9. Appealing to the UK Judiciary

There is a Guide to Judicial Conduct that was published in March 2013 by a working group of judges and which was derived from the ‘Guidelines to Judicial Ethics’. It says on page 7:

“We form a particular group in the community. We comprise a select part of an honourable profession. We are entrusted, day after day, with the exercise of considerable power. Its exercise has dramatic effects upon the lives and fortunes of those who come before us. Citizens cannot be sure that they or their fortunes will not some day depend upon our judgment. They will not wish such power to be reposed in anyone whose honesty, ability or personal standards are questionable. It is necessary for the continuity of the system of law as we know it, that there be standards of conduct, both in and out of court, which are designed to maintain confidence in those expectations.” (2nd ed. (1997) p9).

When reflecting upon these profound words, we can see that in the case of the whistleblower kids and their 18 friends who they allege were also being abused, District Judge Mayer and Mrs Justice Pauffley have both seriously abused their power with a catastrophic effect on the lives of those 20 children, as well as the mother, her partner, her McKenzie Friends and two campaigners.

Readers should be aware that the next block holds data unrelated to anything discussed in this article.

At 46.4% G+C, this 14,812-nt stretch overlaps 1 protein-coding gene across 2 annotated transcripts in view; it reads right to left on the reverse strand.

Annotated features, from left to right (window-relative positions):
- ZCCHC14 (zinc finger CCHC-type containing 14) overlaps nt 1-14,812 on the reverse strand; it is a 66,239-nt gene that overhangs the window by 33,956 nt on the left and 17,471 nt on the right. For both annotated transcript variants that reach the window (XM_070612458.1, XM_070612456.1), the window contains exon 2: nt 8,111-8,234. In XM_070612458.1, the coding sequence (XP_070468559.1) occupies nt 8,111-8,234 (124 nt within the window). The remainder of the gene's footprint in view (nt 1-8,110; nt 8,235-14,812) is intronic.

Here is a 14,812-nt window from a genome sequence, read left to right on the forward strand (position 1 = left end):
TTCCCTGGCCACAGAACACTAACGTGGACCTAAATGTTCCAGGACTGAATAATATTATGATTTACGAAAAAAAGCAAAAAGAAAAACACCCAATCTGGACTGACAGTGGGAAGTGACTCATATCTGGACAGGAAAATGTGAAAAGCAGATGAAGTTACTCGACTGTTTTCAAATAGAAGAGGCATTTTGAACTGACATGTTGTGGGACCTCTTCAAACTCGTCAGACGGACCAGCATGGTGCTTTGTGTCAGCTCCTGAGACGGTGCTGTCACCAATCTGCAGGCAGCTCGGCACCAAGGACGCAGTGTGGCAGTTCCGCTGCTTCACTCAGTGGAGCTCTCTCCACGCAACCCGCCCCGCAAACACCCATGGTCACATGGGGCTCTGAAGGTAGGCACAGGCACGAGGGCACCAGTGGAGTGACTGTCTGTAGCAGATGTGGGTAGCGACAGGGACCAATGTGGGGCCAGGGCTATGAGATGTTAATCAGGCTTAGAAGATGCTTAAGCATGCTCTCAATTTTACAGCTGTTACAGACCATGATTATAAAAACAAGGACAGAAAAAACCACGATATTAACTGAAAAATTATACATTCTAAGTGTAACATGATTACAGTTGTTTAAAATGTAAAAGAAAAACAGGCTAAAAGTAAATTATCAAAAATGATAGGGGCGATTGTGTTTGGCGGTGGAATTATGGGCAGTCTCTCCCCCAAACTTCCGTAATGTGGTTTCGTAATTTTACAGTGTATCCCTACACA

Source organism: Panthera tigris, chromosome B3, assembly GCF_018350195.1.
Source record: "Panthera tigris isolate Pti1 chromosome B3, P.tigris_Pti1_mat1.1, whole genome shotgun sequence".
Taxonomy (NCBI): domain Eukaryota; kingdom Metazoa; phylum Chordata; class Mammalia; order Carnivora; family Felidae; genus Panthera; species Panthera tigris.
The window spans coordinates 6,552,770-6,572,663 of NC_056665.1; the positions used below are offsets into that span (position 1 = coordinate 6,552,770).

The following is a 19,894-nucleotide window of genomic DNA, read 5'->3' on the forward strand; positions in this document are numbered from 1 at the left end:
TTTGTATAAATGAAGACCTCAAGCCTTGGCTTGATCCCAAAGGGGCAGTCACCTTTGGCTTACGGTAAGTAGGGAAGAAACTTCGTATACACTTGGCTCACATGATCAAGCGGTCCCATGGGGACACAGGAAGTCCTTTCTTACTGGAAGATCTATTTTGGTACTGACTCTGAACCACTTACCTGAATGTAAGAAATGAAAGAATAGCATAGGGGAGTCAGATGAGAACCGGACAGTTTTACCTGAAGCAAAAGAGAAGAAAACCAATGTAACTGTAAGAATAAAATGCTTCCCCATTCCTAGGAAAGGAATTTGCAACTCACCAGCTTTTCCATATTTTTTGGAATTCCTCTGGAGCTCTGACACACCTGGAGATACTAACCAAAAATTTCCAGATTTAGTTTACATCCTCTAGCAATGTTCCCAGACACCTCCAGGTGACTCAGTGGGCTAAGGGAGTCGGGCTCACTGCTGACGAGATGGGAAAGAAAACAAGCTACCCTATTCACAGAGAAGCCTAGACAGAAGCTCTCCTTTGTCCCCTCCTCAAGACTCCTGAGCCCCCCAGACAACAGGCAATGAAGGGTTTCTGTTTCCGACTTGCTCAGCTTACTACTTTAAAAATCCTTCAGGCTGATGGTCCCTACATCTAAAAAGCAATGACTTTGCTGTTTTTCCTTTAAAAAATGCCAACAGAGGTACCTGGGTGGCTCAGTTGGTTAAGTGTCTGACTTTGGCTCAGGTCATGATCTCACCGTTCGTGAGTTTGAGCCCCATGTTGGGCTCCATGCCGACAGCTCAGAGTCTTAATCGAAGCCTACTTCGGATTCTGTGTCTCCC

But what recourse is there?

Judges wrote that fine guidance, and judges have ignored it. We might say the same about the IPCC and the Metropolitan Police.

When the system is flawed, you cannot rely on the system to solve things expediently, if at all. And in the meantime, in the present matter, countless thousands of children are suffering the most horrific abuse.

To the music of shuffling papers, or the clicking of a mouse.

What are our priorities?


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This work (The European Dimension of Forced Adoptions by Sabine K McNeill) is free of known copyright restrictions.

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